Linux goes down in history: a young UNIX

Oct 25, 2015 by AdrianC

Imagine for a moment that: there is no such thing as the Windows operating system; Mac OS X... no one heard of it; we don’t have any Linux distributions to play around with - while Android and iOS are nowhere to be seen.

Now let's travel to the famous Bell Laboratories: it’s 1969 and we witness the birth of something which will forever change the way people interact with computers.

UNIX begins

Way before the Tux penguin came to life, more exactly in 1969, two bearded guys created something that would eventually become a standard in the server world, and the starting point for some of the top operating systems in history: UNIX (Uniplexed Information and Computing System).

In order to better understand the importance of UNIX, we must first consider that, back in the days, a computer was the size of Texas (ok, maybe not that big!), and each computer needed its own individual operating system in order to function.

This big inconvenient was tackled by Ken Thompson and Dennis Ritchie (among others), and soon a new operating system saw the light of day. After 4 years, in 1973, UNIX was rewritten in C, a move which represented a pivotal moment in its history, making the new operating system portable.

Let's dig deeper

Right now, UNIX and its derivatives are used by 67.1% of all websites (whose operating system we do know), an impressive figure for such an old operating system. But what stands behind this achievement? Well, the UNIX operating system relies upon 3 major pillars:

Kernel: It’s the core of the operating system, it interacts directly with the hardware and contains subsystems such as: process management, file management, device management, network management, memory management. Also, it handles interrupts from hardware devices.

Shell: The shell acts as an interface to the OS, it allows users to interact with the kernel and to run programs. The shell is a command line interpreter (yes, the much dreaded command line! ...at least by some users), it takes the commands given by the user and translates them to the kernel. Basically, it takes human language and transforms it into machine language, 01100001 01110111 01100101 01110011 01101111 01101101 01100101! (awesome)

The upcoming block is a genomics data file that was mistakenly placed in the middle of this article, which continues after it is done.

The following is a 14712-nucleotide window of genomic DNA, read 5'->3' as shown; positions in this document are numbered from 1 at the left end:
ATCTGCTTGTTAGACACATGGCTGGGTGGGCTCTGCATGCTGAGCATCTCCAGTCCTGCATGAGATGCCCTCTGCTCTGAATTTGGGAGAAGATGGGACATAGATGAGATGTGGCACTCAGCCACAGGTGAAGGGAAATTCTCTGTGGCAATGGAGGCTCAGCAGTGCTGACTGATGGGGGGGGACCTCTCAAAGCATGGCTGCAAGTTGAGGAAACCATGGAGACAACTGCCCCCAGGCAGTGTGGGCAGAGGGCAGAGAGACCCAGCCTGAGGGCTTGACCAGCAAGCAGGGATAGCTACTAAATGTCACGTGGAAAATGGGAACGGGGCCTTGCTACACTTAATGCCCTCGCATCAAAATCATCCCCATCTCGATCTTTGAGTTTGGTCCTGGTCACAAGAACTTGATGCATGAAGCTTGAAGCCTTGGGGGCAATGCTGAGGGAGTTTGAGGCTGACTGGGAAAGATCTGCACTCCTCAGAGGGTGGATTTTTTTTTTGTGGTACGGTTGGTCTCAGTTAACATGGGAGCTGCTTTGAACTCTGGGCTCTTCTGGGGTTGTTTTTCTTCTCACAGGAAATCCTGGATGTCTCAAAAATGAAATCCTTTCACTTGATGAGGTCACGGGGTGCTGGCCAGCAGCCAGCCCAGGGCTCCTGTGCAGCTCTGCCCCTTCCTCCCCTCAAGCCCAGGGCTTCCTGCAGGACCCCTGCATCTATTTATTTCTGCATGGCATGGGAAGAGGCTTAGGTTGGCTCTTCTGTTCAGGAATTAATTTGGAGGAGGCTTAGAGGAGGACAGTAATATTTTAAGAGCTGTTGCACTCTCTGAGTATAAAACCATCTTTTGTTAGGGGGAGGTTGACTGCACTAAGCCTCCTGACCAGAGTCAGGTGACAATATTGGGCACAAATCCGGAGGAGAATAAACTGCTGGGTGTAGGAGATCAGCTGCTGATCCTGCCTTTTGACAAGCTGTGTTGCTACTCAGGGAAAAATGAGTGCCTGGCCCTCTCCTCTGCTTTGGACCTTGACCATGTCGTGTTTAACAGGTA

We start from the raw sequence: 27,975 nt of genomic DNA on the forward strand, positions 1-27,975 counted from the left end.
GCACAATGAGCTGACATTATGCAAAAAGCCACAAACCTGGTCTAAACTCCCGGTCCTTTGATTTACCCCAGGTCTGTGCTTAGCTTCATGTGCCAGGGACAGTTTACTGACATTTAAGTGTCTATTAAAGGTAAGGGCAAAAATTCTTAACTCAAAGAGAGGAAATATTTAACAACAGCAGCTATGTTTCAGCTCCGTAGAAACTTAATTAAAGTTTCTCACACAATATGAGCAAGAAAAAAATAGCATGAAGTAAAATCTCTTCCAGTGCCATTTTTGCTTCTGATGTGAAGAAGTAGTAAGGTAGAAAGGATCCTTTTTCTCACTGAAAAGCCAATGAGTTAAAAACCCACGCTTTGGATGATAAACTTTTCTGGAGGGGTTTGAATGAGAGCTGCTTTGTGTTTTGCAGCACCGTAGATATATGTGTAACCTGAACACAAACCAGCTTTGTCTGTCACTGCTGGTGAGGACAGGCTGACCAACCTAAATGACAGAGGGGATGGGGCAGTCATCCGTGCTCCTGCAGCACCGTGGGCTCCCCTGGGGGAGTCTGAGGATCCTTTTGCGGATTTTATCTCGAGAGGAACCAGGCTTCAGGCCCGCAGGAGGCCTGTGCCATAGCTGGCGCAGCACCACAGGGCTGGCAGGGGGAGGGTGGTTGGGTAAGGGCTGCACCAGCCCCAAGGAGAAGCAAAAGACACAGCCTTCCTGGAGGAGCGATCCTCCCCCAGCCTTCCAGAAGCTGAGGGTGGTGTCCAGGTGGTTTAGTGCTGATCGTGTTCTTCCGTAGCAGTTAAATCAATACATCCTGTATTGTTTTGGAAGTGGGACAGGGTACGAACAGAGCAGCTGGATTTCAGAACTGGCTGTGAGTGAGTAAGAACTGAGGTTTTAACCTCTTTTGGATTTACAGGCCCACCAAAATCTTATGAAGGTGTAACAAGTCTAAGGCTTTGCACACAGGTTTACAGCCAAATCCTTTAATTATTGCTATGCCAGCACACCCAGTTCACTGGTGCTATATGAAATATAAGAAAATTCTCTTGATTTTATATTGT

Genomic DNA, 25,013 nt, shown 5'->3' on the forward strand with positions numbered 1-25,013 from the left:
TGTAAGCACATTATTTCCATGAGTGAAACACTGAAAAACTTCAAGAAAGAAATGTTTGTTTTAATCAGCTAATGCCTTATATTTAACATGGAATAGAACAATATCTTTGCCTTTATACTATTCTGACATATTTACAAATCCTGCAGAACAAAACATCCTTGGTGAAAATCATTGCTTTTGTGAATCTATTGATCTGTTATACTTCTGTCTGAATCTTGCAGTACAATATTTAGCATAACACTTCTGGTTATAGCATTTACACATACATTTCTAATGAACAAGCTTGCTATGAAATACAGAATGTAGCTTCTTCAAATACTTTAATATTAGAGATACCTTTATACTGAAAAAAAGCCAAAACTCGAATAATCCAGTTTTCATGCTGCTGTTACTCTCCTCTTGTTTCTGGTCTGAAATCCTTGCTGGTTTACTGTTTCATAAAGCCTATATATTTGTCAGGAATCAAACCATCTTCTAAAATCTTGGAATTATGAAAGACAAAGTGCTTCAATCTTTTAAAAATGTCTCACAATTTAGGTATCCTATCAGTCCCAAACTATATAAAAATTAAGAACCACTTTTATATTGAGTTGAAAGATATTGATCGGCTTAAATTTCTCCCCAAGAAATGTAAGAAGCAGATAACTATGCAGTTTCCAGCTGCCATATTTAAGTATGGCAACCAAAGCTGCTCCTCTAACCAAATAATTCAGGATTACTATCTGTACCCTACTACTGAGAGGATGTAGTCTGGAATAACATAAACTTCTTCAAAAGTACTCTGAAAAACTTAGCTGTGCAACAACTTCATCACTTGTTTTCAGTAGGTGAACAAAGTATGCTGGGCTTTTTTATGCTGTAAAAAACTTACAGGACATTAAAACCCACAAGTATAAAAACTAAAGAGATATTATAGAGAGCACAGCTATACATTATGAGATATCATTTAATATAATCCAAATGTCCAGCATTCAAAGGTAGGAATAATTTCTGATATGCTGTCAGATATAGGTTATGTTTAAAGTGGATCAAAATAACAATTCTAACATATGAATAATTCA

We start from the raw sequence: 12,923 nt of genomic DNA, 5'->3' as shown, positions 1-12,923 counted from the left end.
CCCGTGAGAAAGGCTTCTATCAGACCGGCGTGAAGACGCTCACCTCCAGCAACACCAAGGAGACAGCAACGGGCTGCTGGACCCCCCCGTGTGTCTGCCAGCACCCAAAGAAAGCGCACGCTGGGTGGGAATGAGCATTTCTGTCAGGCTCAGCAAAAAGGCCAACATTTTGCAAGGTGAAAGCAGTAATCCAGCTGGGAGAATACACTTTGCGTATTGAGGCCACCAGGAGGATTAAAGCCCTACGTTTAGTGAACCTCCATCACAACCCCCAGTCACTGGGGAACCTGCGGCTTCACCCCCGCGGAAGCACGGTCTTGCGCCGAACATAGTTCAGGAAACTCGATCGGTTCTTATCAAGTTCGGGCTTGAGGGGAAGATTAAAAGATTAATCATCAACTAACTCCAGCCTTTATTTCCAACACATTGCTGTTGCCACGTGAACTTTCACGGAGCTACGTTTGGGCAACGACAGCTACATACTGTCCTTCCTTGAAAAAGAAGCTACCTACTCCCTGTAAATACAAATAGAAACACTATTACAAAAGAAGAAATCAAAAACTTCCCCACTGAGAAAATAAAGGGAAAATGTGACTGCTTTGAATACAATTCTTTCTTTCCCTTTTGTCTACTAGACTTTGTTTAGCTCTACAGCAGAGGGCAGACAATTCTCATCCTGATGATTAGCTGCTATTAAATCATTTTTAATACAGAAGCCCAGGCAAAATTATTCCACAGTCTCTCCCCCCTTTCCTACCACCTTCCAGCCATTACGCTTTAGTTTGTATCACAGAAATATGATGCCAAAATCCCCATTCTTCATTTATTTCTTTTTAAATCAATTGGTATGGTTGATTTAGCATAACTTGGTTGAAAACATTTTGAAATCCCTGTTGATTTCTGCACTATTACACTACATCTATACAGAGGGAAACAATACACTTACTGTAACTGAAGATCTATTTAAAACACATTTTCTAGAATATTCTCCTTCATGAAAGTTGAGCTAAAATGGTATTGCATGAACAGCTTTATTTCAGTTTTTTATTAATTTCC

Commands and Utilities
: These are the commands which can be used by the user to interact with the operating system. There are over 400 standard commands (alongside 3rd party ones), commands such as: cd, cat, grep etc.

For those of you who are not at all familiar with UNIX, the following list might shed some light on some of the top UNIX characteristics and advantages:

1.  Multi-user – multiple users can use the machine at the same time
2.  Multi-tasking with protected memory– multiple programs can be run at the same time
3.  Portability – only the kernel (less than 10%) is written in assembly language
4.  Very efficient virtual memory
5.  Unified filesystem

We can’t however get past some of UNIX’s weak points, such as:

1.  Casual users won’t find their way in UNIX
2.  It has a steep learning curve
3.  It easily allows for severe mistakes

Final considerations

All in all, UNIX seems to be oblivious of its own age, showing us that old is not obsolete. Although in recent years it suffered a decline in market share, UNIX still has the power to sustain millions of computers all around the world, with great success.

The future of UNIX however is unsure, and some analysts are predicting that in the following years UNIX is going to see its end of life. If this proves to be true, then it makes sense for it to be replaced by another operating system, right?

Some of you know what should be the top replacement for UNIX, but for those among you who don’t, I’m going to cover that in the next article... so stay tuned.


Tags: Linux 


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